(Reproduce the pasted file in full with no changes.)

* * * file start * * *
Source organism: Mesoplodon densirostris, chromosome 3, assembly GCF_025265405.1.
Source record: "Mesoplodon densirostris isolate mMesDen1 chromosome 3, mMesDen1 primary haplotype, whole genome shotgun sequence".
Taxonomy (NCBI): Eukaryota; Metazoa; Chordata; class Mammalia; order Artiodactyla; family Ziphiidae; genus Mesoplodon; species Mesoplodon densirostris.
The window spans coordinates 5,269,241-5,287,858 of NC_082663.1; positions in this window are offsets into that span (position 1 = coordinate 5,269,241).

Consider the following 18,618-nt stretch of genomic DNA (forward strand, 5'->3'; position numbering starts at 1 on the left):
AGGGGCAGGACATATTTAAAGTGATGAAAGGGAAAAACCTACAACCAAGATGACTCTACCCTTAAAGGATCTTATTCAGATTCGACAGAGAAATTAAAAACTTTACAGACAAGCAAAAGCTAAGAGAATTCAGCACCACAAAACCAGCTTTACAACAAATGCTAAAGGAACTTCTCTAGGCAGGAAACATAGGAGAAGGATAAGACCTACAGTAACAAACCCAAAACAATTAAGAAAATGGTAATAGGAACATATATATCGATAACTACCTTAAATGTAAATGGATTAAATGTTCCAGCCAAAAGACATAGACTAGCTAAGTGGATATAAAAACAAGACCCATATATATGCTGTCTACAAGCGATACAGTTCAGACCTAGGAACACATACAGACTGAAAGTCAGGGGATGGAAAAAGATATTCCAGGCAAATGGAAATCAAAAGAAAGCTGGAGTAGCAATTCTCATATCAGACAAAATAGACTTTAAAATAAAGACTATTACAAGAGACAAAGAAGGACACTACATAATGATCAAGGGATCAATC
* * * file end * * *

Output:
Source organism: Mesoplodon densirostris, chromosome 3, assembly GCF_025265405.1.
Source record: "Mesoplodon densirostris isolate mMesDen1 chromosome 3, mMesDen1 primary haplotype, whole genome shotgun sequence".
Taxonomy (NCBI): Eukaryota; Metazoa; Chordata; class Mammalia; order Artiodactyla; family Ziphiidae; genus Mesoplodon; species Mesoplodon densirostris.
The window spans coordinates 5,269,241-5,287,858 of NC_082663.1; positions in this window are offsets into that span (position 1 = coordinate 5,269,241).

Consider the following 18,618-nt stretch of genomic DNA (forward strand, 5'->3'; position numbering starts at 1 on the left):
AGGGGCAGGACATATTTAAAGTGATGAAAGGGAAAAACCTACAACCAAGATGACTCTACCCTTAAAGGATCTTATTCAGATTCGACAGAGAAATTAAAAACTTTACAGACAAGCAAAAGCTAAGAGAATTCAGCACCACAAAACCAGCTTTACAACAAATGCTAAAGGAACTTCTCTAGGCAGGAAACATAGGAGAAGGATAAGACCTACAGTAACAAACCCAAAACAATTAAGAAAATGGTAATAGGAACATATATATCGATAACTACCTTAAATGTAAATGGATTAAATGTTCCAGCCAAAAGACATAGACTAGCTAAGTGGATATAAAAACAAGACCCATATATATGCTGTCTACAAGCGATACAGTTCAGACCTAGGAACACATACAGACTGAAAGTCAGGGGATGGAAAAAGATATTCCAGGCAAATGGAAATCAAAAGAAAGCTGGAGTAGCAATTCTCATATCAGACAAAATAGACTTTAAAATAAAGACTATTACAAGAGACAAAGAAGGACACTACATAATGATCAAGGGATCAATC